Much of our understanding of bird migration - and of breeding performance of birds in the UK - comes from ringers, highly trained in ways to safely catch and release birds. Usually self-funded, ringers are among the most dedicated ornithologists I know, each spending hours each month adding to our collective knowledge. More than 1.2 million birds in Wales have been ringed since the turn of this century.
Shorebird ringers are especially hardy, patiently waiting hours on estuaries in winter for the right moment to catch a flock of birds, then quickly weighing, measuring and ringing them to minimise stress. The Shropshire, Conwy and Anglesey (SCAN) Ringing Group has been recording waders on the Menai Strait for decades and last weekend was targeting Redshanks for a long-term project at Aber Ogwen, when there was a surprise in the net. Along with 150 Redshanks, one of which had been ringed already, in Iceland, was a Curlew Sandpiper and a Long-billed Dowitcher.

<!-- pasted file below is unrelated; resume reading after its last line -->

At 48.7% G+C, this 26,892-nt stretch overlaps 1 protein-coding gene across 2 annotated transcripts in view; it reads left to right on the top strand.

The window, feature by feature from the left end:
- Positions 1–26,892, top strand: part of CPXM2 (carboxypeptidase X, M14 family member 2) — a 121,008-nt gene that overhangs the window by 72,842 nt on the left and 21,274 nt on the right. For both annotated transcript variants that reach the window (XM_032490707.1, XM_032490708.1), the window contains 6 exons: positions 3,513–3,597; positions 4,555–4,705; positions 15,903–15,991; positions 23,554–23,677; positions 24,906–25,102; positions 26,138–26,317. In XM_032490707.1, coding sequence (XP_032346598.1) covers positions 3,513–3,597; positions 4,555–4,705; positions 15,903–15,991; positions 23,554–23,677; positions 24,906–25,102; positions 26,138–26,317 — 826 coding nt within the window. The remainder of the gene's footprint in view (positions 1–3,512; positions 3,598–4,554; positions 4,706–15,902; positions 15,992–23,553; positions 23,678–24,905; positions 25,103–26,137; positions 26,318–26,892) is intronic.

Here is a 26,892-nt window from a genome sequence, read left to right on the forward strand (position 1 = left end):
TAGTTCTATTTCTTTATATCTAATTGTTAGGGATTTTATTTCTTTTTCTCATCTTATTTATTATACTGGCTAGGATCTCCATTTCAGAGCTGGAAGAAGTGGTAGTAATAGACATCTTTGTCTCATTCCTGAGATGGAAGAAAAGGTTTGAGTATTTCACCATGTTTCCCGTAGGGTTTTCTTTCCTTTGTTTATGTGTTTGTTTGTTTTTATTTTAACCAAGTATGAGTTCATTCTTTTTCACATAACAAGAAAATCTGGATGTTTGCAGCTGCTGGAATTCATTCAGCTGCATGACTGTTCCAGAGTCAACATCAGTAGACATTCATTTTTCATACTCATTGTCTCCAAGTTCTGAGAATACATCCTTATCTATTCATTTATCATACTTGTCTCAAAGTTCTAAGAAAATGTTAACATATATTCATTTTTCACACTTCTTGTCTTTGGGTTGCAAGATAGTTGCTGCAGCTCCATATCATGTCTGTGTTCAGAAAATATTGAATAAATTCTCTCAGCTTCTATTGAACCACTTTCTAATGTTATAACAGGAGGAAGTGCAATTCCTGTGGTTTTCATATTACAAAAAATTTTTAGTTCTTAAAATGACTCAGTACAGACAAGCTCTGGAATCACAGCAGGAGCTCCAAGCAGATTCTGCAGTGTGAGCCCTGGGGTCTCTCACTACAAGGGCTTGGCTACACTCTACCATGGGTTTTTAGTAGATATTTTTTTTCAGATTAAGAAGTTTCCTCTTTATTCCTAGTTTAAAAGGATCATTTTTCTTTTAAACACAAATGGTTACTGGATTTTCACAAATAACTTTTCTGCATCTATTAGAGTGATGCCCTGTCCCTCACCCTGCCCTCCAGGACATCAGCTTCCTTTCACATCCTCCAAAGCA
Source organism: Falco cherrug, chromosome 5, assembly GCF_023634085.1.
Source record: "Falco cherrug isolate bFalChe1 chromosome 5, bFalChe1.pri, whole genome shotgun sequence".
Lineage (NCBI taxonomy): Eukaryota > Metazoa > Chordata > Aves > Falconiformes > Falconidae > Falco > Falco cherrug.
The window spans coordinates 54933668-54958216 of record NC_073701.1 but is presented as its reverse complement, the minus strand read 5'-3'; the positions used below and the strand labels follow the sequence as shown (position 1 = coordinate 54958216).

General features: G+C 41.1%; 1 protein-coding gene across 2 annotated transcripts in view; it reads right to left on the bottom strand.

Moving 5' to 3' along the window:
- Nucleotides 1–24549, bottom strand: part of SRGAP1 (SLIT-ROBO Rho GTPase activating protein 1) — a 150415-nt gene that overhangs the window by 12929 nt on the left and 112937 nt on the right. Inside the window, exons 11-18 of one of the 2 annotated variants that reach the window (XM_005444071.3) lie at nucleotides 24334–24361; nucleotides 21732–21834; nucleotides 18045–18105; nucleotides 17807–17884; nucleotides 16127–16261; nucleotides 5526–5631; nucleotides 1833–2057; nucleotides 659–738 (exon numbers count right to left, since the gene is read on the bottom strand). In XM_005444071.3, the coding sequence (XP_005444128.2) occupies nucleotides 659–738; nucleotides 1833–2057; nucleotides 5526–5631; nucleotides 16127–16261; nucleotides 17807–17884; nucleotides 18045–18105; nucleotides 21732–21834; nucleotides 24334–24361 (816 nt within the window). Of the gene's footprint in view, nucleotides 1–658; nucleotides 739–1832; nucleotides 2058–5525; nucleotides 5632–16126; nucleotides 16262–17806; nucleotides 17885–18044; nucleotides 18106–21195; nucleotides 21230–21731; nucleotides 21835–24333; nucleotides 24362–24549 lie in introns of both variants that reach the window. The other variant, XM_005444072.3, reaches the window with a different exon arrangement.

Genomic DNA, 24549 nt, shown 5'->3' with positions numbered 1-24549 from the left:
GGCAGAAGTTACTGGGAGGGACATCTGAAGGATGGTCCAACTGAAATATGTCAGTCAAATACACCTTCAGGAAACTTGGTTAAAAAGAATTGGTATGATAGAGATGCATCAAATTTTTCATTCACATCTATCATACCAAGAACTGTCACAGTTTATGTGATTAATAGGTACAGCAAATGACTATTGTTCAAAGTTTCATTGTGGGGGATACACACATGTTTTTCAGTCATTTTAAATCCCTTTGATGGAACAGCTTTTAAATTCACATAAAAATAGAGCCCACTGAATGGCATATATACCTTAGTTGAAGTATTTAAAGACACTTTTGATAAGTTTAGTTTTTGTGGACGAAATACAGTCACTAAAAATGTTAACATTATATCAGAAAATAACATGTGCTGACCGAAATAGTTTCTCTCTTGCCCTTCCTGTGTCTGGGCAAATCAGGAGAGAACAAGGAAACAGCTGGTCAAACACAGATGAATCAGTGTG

The Dowitcher was the real surprise, only the 23rd recorded in Wales and the ninth in the north. Little is known about its breeding, since it nests in northeast Siberia, one of the most remote places on earth. Some cross northern Canada in autumn and follow the Atlantic coast to winter around the Gulf of Mexico. Its English name originates from an Iroquois word, indicating that First Nation people were used to seeing Dowitchers pass through the Great Lakes over many centuries. Saturday’s catch was only the third Long-billed Dowitcher ever ringed in Britain & Ireland, the last in 1979! Of course, the chances of this ring being reported again is tiny, but you never know…
Elsewhere in North Wales, highlights this week include a Black Tern past Rhos Point on Monday and a Little Stint there on Saturday. A Cattle Egret was at NWWT Spinnies and a Little Stint at Barmouth on Sunday, and Slavonian Grebe at RSPB Burton Mere Wetlands on Saturday. A Black Redstart and 70 Mediterranean Gulls are on Bardsey, with the island’s third Cetti’s Warbler, and Yellow-browed Warbler and Firecrest are in Wylfa Woods. The Red-breasted Goose remains at Ynys on the Afon Dwyryd, and Black-tailed Godwits have numbered an impressive 84 at Porthmadog’s Llyn Bach.
A weekly update of bird sightings and news from North Wales.